Author Topic: Carbon arc problem  (Read 167 times)
Lumex120
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Carbon arc problem « on: April 13, 2017, 07:30:08 AM » Author: Lumex120
So within the past few days, I have been experimenting with pencil leads connected to a computer PSU. I have managed to create small "arcs" with them that are extremely bright (around the same brightness as a 20w metal halide at least) that only last for a few seconds. Today I decided to try and upscale a bit and so I got a dead lantern battery and took 2 carbon rods out of it. I connected them to some 12v leads from a PC power supply and touched them together. I got a few bright flashes but when I pulled them apart a little bit there was no arc. Whenever I touched them together I just got a lot of smoke and nothing else. What am I doing wrong? All of the online how-to's say this is the proper way to do it. Do the ends need to be sharpened?
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Re: Carbon arc problem « Reply #1 on: April 13, 2017, 08:24:54 AM » Author: Ash
Higher voltage/current supplied is the main difference i think. The computer PS have good voltage regulation, while the battery may have significant voltage drop if it is old and its internal resistance is going up

Adding an inductor in series with the arc might improve arc stability (because it will provide a kick if the arc drops out), but while the computer PS does contain inductors, there are also capacitors after them that negate this effect, so i dont think it is doing anything here

Anyway, many computer PSs dont have adequate overload protection so be aware that you may blow the PS with those experiments
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Re: Carbon arc problem « Reply #2 on: April 13, 2017, 08:26:51 AM » Author: Lumex120
I'm not too worried about blowing it since I have quite a lot of them and they already were having problems when I removed them. I might try this with a battery charger since I read that those will give better results.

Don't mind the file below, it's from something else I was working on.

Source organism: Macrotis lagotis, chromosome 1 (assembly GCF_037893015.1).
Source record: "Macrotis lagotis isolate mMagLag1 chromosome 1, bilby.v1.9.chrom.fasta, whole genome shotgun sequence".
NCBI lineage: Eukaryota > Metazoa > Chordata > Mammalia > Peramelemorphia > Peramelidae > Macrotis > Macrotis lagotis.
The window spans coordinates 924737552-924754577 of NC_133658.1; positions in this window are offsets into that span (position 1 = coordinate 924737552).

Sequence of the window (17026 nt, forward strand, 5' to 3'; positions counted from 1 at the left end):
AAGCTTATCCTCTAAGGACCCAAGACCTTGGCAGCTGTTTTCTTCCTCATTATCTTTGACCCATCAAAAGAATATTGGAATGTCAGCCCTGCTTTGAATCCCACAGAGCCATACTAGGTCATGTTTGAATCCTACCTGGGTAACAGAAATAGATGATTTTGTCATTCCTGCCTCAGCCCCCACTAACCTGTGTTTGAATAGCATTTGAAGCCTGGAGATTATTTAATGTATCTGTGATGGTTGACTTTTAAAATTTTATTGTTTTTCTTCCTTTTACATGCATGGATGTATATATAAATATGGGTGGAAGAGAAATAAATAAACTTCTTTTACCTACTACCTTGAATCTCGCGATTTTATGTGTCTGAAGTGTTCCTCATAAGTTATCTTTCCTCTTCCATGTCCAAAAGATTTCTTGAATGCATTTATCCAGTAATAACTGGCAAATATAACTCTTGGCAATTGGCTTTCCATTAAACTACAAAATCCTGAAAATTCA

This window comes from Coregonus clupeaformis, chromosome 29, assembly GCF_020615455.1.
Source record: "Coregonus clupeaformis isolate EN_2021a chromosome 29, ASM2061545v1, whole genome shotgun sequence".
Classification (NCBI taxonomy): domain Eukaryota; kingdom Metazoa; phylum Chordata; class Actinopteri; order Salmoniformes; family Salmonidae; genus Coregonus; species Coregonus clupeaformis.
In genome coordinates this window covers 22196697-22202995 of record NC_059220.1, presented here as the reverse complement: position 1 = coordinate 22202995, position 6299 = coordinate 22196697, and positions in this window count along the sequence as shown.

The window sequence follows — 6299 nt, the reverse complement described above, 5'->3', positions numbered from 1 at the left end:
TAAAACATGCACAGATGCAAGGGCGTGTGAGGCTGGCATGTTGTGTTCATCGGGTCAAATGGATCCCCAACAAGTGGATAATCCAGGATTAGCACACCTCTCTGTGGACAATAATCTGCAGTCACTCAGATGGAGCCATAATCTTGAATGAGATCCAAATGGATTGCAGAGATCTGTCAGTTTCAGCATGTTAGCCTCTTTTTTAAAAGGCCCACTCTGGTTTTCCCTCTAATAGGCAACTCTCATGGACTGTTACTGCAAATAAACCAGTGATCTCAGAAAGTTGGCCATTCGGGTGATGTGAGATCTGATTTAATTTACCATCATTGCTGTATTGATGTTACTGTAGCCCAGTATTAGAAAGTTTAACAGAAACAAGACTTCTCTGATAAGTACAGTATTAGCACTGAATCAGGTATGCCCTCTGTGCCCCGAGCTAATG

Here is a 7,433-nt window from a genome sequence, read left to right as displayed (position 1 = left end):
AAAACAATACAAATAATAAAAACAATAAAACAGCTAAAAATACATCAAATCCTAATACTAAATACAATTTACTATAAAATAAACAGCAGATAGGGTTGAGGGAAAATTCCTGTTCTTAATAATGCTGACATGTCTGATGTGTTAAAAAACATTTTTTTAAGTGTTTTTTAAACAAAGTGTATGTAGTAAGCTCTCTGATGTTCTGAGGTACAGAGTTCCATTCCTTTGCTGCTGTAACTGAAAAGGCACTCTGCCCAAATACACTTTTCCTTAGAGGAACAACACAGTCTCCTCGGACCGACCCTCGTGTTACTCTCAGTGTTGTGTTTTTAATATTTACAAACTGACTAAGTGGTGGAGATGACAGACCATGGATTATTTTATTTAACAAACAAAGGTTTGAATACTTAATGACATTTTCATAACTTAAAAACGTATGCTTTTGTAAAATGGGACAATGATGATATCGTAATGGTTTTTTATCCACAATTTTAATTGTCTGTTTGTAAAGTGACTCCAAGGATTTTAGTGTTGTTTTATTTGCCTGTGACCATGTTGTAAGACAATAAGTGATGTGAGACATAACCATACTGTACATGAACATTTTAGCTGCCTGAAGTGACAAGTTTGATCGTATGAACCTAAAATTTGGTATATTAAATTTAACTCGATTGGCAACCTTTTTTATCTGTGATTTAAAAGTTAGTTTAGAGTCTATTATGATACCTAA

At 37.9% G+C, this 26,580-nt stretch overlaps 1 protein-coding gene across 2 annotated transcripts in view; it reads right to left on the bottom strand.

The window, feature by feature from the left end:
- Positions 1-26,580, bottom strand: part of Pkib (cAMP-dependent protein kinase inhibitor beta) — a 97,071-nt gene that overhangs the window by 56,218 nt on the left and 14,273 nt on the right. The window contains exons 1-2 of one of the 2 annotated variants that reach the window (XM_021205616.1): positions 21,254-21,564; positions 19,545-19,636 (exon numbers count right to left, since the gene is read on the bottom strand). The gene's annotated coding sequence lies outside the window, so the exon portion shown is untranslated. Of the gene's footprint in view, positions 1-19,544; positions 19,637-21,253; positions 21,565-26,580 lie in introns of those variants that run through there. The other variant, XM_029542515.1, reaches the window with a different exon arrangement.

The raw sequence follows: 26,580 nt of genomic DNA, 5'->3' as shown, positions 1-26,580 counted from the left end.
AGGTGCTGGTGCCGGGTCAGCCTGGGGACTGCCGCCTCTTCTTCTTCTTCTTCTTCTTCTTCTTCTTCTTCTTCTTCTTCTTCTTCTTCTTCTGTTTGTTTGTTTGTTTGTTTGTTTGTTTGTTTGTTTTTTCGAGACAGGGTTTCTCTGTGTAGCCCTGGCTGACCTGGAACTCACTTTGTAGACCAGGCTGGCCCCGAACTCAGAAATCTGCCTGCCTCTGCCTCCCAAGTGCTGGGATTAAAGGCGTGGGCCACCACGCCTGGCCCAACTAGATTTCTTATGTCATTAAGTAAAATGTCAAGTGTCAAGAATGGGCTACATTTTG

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Re: Carbon arc problem « Reply #3 on: April 13, 2017, 08:34:03 AM » Author: Ash
In bad PSUs the capacitors are often EOL, so this means more HF ripple on the output. I wonder if that helps the arc ?

Chargers have higher OCV but also more limited current output
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Re: Carbon arc problem « Reply #4 on: April 13, 2017, 10:47:15 AM » Author: Lodge
If the caps are old add a few large ones on the output or even add a lead acid battery like an old deep cycle battery, it will smooth the output and have no problem dealing with the increased current needed during the starting of the arc...
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Re: Carbon arc problem « Reply #5 on: April 18, 2017, 08:04:05 AM » Author: Medved
The main problem is, the 12V OCV is just too low to form a stable arc.
For an arc you should count at least 15V cathode fall, only the rest is on the anode column (so the main arc). That means he 12V is just not able to make any stable arc at all. Plus you need at least half of the arc voltage as ballast resistor (the carbon resistance is already part of that) drop.
With the pencil leads you have created most likely an incandescent lamp (heated by just the passing current), not an arc (heated by a discharge).

For an arc lamp you need really way higher voltage:
DC arc welders operate the arc at about 20..30V, the OCV is about 40..50V, at very low curents (for ignition) it uses to be 80..90V (or they use really high value inductor to generate that as an inductive kick - mainly the old ones).

Similar voltages are found with the arc film projector lamps (both HID, as well as carbon arc types; the HID use 10's kV ignitor on top of that).

So for such arc lamp experiments you would need at least 45V or so (for small power experiments a bunch of cheap 9V block batteries is just fine - it provides as well the ballasting resistance).
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